Since June, New Orleans has been stuck in Phase 2 of reopening; a planned transition to Phase 3—which would allow more customers in restaurants and other businesses—has been postponed several times. A third of all New Orleans hospitality workers remain unemployed. Compton and Miller, so far, have been able to rehire only ten of their former staffers. Compère Lapin remains closed, and Bywater American Bistro, in accordance with Phase 2 rules, is filling only half of its eighty-five seats each night, plus an additional dozen at outdoor tables set up on the sidewalk.
“Last week, there was talk about going back to Phase 1,” Compton said. “So you spend a whole day waiting for this press conference—like, what are they going to say today? It’s a constant state of fear.” In April, Compton had become involved with the Independent Restaurant Coalition, a national industry lobbying group formed in order to insure that non-chain restaurants—and their collective millions of employees—were not overlooked in the government’s coronavirus-relief legislation. She pointed me to the results of a survey that the group had conducted, in July, of more than two thousand restaurants and bars, which showed that, on average, their owners were not confident that they would be able to remain operational through October. Compton told me, “We’re not trying to turn a profit. We’re just trying to stay afloat.”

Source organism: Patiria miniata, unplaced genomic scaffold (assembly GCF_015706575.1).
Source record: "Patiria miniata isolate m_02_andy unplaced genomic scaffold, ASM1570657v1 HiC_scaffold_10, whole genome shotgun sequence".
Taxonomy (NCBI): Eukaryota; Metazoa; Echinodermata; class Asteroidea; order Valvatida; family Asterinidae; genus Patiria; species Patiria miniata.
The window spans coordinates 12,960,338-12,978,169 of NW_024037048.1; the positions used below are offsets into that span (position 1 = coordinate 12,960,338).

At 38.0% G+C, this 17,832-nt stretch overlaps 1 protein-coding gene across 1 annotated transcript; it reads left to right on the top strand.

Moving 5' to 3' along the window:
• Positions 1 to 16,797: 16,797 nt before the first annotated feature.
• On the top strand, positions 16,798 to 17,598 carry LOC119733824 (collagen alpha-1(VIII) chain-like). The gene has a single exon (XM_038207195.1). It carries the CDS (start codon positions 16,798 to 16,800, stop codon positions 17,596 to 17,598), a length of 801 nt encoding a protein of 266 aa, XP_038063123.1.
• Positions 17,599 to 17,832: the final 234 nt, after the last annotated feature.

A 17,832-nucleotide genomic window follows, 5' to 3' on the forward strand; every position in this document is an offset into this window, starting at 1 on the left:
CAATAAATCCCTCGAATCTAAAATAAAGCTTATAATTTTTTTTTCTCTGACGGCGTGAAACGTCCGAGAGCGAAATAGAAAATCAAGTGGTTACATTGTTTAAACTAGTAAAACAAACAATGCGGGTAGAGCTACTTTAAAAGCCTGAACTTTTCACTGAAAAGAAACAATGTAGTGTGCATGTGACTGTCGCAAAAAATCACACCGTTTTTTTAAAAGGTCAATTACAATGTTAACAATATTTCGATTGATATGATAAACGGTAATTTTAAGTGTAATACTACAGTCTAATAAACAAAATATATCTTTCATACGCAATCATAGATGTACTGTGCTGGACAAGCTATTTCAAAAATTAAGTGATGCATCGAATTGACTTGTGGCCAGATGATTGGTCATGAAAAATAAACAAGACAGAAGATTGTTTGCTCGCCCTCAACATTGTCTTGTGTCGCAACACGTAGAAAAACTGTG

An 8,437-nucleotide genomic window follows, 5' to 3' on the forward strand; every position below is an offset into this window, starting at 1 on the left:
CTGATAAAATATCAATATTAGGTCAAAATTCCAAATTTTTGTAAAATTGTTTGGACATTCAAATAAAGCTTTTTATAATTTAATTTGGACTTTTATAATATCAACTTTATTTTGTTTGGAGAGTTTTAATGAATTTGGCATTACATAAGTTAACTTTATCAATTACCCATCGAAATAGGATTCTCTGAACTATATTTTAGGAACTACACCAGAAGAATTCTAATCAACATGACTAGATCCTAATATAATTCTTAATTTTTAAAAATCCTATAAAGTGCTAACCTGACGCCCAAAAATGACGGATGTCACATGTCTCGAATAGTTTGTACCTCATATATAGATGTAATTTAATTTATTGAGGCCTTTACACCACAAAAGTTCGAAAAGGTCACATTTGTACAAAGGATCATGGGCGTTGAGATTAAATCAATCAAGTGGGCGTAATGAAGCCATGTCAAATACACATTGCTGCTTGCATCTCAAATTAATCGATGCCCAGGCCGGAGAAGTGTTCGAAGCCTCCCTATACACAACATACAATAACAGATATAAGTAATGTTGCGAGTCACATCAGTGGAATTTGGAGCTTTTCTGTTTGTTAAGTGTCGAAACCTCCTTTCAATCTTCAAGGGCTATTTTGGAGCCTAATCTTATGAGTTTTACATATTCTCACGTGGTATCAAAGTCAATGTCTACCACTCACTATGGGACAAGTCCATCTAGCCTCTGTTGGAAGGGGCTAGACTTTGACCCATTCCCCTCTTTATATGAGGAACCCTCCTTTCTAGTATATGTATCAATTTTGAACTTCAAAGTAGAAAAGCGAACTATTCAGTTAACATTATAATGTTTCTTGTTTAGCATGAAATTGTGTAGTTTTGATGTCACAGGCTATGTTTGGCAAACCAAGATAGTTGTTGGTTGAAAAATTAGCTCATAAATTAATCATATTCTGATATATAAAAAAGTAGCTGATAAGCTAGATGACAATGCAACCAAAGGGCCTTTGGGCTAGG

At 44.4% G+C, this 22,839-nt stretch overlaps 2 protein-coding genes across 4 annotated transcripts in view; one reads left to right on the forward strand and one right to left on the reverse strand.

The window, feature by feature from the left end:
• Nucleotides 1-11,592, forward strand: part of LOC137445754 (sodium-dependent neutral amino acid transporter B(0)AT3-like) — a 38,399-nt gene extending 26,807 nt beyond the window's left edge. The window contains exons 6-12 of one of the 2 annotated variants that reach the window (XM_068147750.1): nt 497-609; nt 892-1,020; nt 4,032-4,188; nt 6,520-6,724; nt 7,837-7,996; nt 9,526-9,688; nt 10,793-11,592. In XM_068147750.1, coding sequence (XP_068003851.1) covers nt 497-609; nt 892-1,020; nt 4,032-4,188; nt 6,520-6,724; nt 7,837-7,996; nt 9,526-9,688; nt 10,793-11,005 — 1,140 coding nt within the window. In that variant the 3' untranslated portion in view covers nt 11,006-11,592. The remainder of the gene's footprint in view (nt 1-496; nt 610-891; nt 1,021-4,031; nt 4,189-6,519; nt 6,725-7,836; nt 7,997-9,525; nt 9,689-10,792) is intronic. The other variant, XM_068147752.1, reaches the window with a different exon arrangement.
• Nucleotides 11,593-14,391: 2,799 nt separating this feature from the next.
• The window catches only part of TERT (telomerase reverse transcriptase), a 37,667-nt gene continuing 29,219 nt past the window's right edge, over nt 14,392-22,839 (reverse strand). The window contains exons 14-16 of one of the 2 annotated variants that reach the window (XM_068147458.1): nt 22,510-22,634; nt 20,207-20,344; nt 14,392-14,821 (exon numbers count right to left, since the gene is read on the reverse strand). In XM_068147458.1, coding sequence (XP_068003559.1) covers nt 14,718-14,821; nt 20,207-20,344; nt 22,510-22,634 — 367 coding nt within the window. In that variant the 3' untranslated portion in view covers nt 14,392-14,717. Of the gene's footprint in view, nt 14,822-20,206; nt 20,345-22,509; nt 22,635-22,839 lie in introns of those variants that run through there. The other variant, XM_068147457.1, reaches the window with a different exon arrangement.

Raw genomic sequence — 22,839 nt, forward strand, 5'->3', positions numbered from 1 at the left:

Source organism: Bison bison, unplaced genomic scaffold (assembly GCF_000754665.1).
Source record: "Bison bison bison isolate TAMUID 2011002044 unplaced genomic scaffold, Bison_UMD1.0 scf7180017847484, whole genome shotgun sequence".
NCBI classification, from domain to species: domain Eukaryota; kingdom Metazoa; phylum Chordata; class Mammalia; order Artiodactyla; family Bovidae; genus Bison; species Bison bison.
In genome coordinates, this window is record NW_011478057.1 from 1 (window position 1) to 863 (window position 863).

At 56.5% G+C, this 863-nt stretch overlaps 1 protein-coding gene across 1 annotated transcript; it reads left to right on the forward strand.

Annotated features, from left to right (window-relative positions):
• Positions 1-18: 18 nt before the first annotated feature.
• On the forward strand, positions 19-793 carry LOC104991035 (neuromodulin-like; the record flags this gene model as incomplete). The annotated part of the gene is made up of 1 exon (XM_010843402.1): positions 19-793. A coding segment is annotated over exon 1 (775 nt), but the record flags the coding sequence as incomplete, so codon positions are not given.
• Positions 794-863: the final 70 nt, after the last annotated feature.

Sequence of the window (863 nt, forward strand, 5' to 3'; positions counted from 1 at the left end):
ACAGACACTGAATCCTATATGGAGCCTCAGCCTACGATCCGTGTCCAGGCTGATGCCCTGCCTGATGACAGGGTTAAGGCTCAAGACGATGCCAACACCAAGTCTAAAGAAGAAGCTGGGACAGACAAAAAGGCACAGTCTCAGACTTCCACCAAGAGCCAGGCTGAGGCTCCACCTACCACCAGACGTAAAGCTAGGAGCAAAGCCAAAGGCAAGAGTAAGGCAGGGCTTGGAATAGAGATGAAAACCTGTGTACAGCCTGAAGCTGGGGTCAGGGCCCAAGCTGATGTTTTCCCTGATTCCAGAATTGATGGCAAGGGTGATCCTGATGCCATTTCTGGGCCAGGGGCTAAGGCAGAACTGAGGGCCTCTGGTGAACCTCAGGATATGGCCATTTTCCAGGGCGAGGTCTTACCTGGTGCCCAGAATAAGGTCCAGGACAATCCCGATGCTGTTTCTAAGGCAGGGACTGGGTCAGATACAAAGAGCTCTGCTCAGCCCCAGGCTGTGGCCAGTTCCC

At five o’clock on a recent evening, a half hour before Bywater American Bistro was scheduled to open, Compton was surprised to notice customers already forming a socially distanced queue outside. She unlocked the doors early, and Miller, doing double duty as a host and a runner, directed parties to their tables. He handed each person a printer-paper menu, explaining, from behind a mask bearing the logo of the New Orleans Saints, that the sheets would be discarded after customers had handled them. The kitchen fired up—three cooks, down from the usual crew of seven, plus Compton and a dishwasher—and the room filled with the sounds of conversation and clinking tableware, and Mel Waiters crooning on the sound system: the rising hum of a restaurant coming halfway back to life.